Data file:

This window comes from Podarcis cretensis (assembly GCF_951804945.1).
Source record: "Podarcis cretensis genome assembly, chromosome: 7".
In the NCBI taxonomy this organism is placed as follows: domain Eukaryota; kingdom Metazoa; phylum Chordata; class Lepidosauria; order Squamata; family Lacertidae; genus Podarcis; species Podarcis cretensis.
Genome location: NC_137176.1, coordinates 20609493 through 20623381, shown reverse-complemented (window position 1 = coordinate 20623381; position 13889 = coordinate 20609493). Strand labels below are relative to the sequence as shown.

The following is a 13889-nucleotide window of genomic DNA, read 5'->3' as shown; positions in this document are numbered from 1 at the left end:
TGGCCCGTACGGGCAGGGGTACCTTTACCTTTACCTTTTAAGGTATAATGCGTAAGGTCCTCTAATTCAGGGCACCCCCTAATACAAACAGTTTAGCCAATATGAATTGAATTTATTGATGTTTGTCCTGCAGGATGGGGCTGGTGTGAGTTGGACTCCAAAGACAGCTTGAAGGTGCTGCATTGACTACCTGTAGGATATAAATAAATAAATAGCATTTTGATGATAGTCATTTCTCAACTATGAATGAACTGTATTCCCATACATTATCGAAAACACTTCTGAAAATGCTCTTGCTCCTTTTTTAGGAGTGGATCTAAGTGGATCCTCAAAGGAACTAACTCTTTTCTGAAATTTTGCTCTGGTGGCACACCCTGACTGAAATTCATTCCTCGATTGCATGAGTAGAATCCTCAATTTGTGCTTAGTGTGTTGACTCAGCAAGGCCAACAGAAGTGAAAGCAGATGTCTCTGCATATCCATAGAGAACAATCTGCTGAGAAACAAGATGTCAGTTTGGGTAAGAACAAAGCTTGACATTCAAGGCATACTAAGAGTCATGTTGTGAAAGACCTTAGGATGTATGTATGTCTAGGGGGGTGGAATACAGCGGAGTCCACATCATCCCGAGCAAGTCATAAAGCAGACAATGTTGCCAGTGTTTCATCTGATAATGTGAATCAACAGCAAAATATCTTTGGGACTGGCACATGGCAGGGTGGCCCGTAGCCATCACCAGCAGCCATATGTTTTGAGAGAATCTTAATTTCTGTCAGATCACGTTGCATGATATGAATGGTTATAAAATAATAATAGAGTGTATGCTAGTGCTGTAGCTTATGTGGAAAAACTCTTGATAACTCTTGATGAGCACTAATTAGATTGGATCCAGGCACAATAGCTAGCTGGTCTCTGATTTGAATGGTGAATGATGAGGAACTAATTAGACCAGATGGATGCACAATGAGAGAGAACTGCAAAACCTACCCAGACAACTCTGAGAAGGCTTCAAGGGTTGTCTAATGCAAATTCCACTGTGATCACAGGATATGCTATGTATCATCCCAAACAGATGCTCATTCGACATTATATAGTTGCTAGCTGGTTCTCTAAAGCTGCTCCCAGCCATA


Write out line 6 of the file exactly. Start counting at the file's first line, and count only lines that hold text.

TGGCCCGTACGGGCAGGGGTACCTTTACCTTTACCTTTTAAGGTATAATGCGTAAGGTCCTCTAATTCAGGGCACCCCCTAATACAAACAGTTTAGCCAATATGAATTGAATTTATTGATGTTTGTCCTGCAGGATGGGGCTGGTGTGAGTTGGACTCCAAAGACAGCTTGAAGGTGCTGCATTGACTACCTGTAGGATATAAATAAATAAATAGCATTTTGATGATAGTCATTTCTCAACTATGAATGAACTGTATTCCCATACATTATCGAAAACACTTCTGAAAATGCTCTTGCTCCTTTTTTAGGAGTGGATCTAAGTGGATCCTCAAAGGAACTAACTCTTTTCTGAAATTTTGCTCTGGTGGCACACCCTGACTGAAATTCATTCCTCGATTGCATGAGTAGAATCCTCAATTTGTGCTTAGTGTGTTGACTCAGCAAGGCCAACAGAAGTGAAAGCAGATGTCTCTGCATATCCATAGAGAACAATCTGCTGAGAAACAAGATGTCAGTTTGGGTAAGAACAAAGCTTGACATTCAAGGCATACTAAGAGTCATGTTGTGAAAGACCTTAGGATGTATGTATGTCTAGGGGGGTGGAATACAGCGGAGTCCACATCATCCCGAGCAAGTCATAAAGCAGACAATGTTGCCAGTGTTTCATCTGATAATGTGAATCAACAGCAAAATATCTTTGGGACTGGCACATGGCAGGGTGGCCCGTAGCCATCACCAGCAGCCATATGTTTTGAGAGAATCTTAATTTCTGTCAGATCACGTTGCATGATATGAATGGTTATAAAATAATAATAGAGTGTATGCTAGTGCTGTAGCTTATGTGGAAAAACTCTTGATAACTCTTGATGAGCACTAATTAGATTGGATCCAGGCACAATAGCTAGCTGGTCTCTGATTTGAATGGTGAATGATGAGGAACTAATTAGACCAGATGGATGCACAATGAGAGAGAACTGCAAAACCTACCCAGACAACTCTGAGAAGGCTTCAAGGGTTGTCTAATGCAAATTCCACTGTGATCACAGGATATGCTATGTATCATCCCAAACAGATGCTCATTCGACATTATATAGTTGCTAGCTGGTTCTCTAAAGCTGCTCCCAGCCATA